January 11, 2014 marks the 12th anniversary of the arrival of the first detainees at the Guantánamo Bay detention center. Such an anniversary is an appropriate time to reflect on the commitment President Barack Obama made to closing the detention facility and press for greater progress toward this ultimate goal.
On October 17–18, 2013, the United States will be under review by the United Nations to examine U.S. compliance with its legal obligations under the International Covenant on Civil and Political Rights (ICCPR) – a treaty the United States ratified in 1992.
This week an Ohio judge awarded $15 million to Abukar Hassan Ahmed, a Somali constitutional law professor and human rights advocate, following a civil trial in which a Physicians for Human Rights (PHR) volunteer doctor delivered testimony crucial to the case.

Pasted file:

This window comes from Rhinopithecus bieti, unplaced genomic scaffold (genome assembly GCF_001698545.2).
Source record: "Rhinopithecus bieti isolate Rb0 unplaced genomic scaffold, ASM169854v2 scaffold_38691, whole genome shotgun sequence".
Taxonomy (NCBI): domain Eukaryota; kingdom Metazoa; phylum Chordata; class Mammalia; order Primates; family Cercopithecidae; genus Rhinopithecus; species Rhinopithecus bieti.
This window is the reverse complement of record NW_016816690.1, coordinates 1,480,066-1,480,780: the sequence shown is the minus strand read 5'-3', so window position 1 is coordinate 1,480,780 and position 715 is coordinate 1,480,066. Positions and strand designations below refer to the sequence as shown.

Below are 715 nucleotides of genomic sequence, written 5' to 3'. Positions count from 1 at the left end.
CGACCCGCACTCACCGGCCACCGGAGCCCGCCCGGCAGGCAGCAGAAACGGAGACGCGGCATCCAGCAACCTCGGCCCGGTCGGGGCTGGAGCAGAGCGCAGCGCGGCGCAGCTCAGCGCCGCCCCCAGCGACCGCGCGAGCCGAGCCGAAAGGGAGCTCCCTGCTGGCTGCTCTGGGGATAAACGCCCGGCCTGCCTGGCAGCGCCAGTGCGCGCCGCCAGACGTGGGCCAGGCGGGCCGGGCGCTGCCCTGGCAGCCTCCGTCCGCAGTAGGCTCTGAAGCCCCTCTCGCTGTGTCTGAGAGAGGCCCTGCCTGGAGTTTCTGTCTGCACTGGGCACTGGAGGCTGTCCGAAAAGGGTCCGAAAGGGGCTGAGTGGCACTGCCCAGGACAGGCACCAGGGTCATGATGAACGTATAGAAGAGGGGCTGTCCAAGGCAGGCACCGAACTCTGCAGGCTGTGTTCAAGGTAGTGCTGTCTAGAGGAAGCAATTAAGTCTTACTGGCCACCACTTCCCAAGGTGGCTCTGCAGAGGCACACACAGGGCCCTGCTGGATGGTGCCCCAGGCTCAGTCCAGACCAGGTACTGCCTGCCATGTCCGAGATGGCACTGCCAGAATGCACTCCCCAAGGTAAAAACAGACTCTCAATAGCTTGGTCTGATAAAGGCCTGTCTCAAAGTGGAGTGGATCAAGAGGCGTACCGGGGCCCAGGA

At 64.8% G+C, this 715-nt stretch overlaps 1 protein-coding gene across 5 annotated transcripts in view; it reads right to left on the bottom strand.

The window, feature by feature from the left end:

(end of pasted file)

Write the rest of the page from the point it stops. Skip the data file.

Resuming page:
Force feeding is inconsistent with medical ethics, as it directly infringes on detainees' rights to make their own decisions about their health. Health professionals at Guantánamo have been subjecting detainees to the procedure against their wishes, using shackles and restraints for up to four hours a day while force feeding them.
If the Obama administration wants to successfully resolve the 'Gordian Knot' that is the Guantánamo Bay detention centre, it has to untangle it carefully with a comprehensive approach proving that indefinite detention is not needed.